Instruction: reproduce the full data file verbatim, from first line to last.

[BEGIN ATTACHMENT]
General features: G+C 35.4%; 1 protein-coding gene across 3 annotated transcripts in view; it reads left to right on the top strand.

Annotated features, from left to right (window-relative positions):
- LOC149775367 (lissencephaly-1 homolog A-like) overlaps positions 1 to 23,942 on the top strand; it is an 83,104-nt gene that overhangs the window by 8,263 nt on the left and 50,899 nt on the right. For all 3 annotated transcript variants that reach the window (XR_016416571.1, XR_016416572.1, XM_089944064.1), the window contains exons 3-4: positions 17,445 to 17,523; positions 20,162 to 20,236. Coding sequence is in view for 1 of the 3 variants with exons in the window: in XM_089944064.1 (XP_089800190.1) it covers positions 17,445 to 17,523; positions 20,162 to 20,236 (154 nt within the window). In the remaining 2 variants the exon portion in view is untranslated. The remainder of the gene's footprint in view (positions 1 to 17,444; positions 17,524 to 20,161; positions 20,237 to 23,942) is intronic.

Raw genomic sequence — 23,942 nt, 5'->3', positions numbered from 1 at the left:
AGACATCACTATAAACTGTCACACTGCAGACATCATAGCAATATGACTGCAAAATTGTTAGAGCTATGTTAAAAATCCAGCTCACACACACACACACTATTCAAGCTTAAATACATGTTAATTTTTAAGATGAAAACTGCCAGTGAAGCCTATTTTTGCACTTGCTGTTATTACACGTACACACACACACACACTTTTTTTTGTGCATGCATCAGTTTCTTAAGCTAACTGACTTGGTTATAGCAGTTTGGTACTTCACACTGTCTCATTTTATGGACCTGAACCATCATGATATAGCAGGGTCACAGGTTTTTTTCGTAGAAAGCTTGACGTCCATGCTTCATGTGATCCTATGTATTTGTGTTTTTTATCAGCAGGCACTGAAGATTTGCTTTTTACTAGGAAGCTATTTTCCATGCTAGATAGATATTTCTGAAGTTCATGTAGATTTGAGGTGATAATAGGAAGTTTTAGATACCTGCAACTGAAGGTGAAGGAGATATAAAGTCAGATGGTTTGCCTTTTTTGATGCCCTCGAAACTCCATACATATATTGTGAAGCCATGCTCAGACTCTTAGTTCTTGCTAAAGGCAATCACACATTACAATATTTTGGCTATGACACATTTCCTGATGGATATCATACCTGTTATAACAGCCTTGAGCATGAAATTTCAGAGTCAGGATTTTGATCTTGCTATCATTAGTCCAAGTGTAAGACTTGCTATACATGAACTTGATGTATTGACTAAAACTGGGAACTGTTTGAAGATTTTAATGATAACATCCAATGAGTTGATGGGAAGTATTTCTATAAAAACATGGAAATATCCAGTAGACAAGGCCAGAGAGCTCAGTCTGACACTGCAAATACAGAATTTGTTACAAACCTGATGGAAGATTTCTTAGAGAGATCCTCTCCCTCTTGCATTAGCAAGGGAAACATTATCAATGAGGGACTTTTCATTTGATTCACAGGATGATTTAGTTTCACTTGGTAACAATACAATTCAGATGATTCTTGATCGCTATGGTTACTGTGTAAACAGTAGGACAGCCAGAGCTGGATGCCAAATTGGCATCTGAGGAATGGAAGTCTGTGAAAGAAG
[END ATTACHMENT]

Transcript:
General features: G+C 35.4%; 1 protein-coding gene across 3 annotated transcripts in view; it reads left to right on the top strand.

Annotated features, from left to right (window-relative positions):
- LOC149775367 (lissencephaly-1 homolog A-like) overlaps positions 1 to 23,942 on the top strand; it is an 83,104-nt gene that overhangs the window by 8,263 nt on the left and 50,899 nt on the right. For all 3 annotated transcript variants that reach the window (XR_016416571.1, XR_016416572.1, XM_089944064.1), the window contains exons 3-4: positions 17,445 to 17,523; positions 20,162 to 20,236. Coding sequence is in view for 1 of the 3 variants with exons in the window: in XM_089944064.1 (XP_089800190.1) it covers positions 17,445 to 17,523; positions 20,162 to 20,236 (154 nt within the window). In the remaining 2 variants the exon portion in view is untranslated. The remainder of the gene's footprint in view (positions 1 to 17,444; positions 17,524 to 20,161; positions 20,237 to 23,942) is intronic.

Raw genomic sequence — 23,942 nt, 5'->3', positions numbered from 1 at the left:
AGACATCACTATAAACTGTCACACTGCAGACATCATAGCAATATGACTGCAAAATTGTTAGAGCTATGTTAAAAATCCAGCTCACACACACACACACTATTCAAGCTTAAATACATGTTAATTTTTAAGATGAAAACTGCCAGTGAAGCCTATTTTTGCACTTGCTGTTATTACACGTACACACACACACACACTTTTTTTTGTGCATGCATCAGTTTCTTAAGCTAACTGACTTGGTTATAGCAGTTTGGTACTTCACACTGTCTCATTTTATGGACCTGAACCATCATGATATAGCAGGGTCACAGGTTTTTTTCGTAGAAAGCTTGACGTCCATGCTTCATGTGATCCTATGTATTTGTGTTTTTTATCAGCAGGCACTGAAGATTTGCTTTTTACTAGGAAGCTATTTTCCATGCTAGATAGATATTTCTGAAGTTCATGTAGATTTGAGGTGATAATAGGAAGTTTTAGATACCTGCAACTGAAGGTGAAGGAGATATAAAGTCAGATGGTTTGCCTTTTTTGATGCCCTCGAAACTCCATACATATATTGTGAAGCCATGCTCAGACTCTTAGTTCTTGCTAAAGGCAATCACACATTACAATATTTTGGCTATGACACATTTCCTGATGGATATCATACCTGTTATAACAGCCTTGAGCATGAAATTTCAGAGTCAGGATTTTGATCTTGCTATCATTAGTCCAAGTGTAAGACTTGCTATACATGAACTTGATGTATTGACTAAAACTGGGAACTGTTTGAAGATTTTAATGATAACATCCAATGAGTTGATGGGAAGTATTTCTATAAAAACATGGAAATATCCAGTAGACAAGGCCAGAGAGCTCAGTCTGACACTGCAAATACAGAATTTGTTACAAACCTGATGGAAGATTTCTTAGAGAGATCCTCTCCCTCTTGCATTAGCAAGGGAAACATTATCAATGAGGGACTTTTCATTTGATTCACAGGATGATTTAGTTTCACTTGGTAACAATACAATTCAGATGATTCTTGATCGCTATGGTTACTGTGTAAACAGTAGGACAGCCAGAGCTGGATGCCAAATTGGCATCTGAGGAATGGAAGTCTGTGAAAGAAG